On 10 September 2020, the Danish Parliament passed a law on access to the implementation of temporary division of labour as part of the measures for handling COVID-19. The bill is an implementation of the tripartite agreement on a new temporary division of labour scheme in the private labour market, which the government and the social partners entered into on 31 August 2020.
The law, which enters into force on 14 September 2020, means that all companies, both those covered by collective agreements and those who are not, have the right to establish a division of labour scheme, according to which the employer can reduce employees’ working hours and corresponding pay for a temporary period as an alternative to dismissal.
The adopted law on division of labour allows the employer to retain employees who cannot be employed on full time hours. Employees have the opportunity to apply for supplementary unemployment benefits to cover the loss of income caused by their reduced working hours/salary.
The law makes it possible to establish a division of labour for all employees for up to four months, however the law requires that the use of the scheme be objectively justified. If the employer wants to make use of a temporary division of labour, the division of labour period must be implemented before 31 December 2020. The division of labour period can thus run until the end of April 2021.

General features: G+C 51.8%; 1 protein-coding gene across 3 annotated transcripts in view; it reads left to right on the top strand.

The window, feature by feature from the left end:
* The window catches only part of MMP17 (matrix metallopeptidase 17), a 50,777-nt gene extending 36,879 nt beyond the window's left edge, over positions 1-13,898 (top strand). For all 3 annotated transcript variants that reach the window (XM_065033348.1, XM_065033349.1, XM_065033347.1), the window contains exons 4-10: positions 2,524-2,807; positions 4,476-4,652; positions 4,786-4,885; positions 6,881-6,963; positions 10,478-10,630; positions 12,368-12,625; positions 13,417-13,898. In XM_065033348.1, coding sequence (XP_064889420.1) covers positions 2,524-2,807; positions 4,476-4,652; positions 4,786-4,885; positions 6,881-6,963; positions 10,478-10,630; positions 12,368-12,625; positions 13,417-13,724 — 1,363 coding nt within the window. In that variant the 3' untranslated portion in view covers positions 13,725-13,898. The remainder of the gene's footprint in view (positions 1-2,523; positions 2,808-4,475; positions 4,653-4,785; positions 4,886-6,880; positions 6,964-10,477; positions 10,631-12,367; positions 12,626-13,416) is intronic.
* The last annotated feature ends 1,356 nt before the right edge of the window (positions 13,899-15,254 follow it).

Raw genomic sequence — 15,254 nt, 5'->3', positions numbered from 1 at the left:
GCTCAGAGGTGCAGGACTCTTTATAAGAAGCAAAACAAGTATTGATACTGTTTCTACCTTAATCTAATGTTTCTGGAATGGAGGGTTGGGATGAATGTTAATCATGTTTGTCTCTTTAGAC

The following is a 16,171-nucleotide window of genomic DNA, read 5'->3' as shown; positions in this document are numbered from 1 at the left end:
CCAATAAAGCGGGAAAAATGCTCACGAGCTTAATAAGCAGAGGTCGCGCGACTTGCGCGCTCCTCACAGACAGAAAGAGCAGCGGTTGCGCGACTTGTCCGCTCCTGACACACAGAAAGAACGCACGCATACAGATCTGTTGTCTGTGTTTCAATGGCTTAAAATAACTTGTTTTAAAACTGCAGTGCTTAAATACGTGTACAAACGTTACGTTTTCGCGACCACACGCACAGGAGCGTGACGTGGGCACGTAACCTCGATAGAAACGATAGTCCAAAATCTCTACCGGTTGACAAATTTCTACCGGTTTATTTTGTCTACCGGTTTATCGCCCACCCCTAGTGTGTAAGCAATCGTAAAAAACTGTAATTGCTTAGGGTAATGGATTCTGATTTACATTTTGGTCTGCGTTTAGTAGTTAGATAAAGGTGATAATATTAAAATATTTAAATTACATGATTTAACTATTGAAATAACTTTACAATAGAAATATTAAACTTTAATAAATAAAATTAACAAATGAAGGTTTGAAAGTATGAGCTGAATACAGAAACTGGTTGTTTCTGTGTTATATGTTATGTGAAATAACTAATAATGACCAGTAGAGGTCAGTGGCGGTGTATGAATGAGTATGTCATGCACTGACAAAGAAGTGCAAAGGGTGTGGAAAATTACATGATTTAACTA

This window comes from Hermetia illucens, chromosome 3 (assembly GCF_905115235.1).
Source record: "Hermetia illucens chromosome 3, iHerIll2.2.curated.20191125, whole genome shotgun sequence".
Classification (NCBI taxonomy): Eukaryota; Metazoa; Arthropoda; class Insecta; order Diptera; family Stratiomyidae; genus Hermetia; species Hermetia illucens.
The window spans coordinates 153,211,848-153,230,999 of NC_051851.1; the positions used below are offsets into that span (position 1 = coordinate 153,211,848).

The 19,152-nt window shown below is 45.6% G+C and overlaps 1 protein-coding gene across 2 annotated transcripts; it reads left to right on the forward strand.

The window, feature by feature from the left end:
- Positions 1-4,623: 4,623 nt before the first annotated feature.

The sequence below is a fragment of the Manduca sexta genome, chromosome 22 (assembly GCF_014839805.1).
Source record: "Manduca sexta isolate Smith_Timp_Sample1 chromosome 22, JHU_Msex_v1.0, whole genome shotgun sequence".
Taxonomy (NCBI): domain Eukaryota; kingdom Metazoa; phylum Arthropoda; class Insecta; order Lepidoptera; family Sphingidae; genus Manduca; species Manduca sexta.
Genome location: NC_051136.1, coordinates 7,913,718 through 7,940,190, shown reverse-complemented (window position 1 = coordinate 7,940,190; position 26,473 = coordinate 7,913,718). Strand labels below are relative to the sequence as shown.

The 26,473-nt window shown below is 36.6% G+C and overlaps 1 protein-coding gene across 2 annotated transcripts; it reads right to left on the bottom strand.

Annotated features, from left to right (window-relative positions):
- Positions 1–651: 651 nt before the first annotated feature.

Procedure and requirements for consultation
An employer who wishes to initiate a division of labour scheme must inform all employees who may be covered by the scheme. The employee must be informed of the terms and conditions that will apply during the division of labour scheme, as well as of the division scheme’s expected start time and end time. The employees then have 24 hours to decide whether they will be covered by the division of labour scheme.
An employer who wishes to initiate a division of labour scheme pursuant to the new law must inform and consult the affected employees in accordance with the established rules in the applicable collective agreement or alternatively follow the Information and Con-sultation Act if relevant.
Termination and other working conditions
If an employee decides that they do not want to participate in the division of labour scheme, then the employer has the option of determining whether the person in question should be dismissed. The law does not regulate the right to dismiss employees, and the general principles of objectivity and fairness in connection with dismissal pursuant to the legislation and collective agreements therefore continue to apply.
Employees who are subject to division of labour scheme, are during the scheme period covered by their usual terms of employment (save as hours and pay), however an employee during the division of labour, without prior notice, can resign to move to another job with a longer working hours.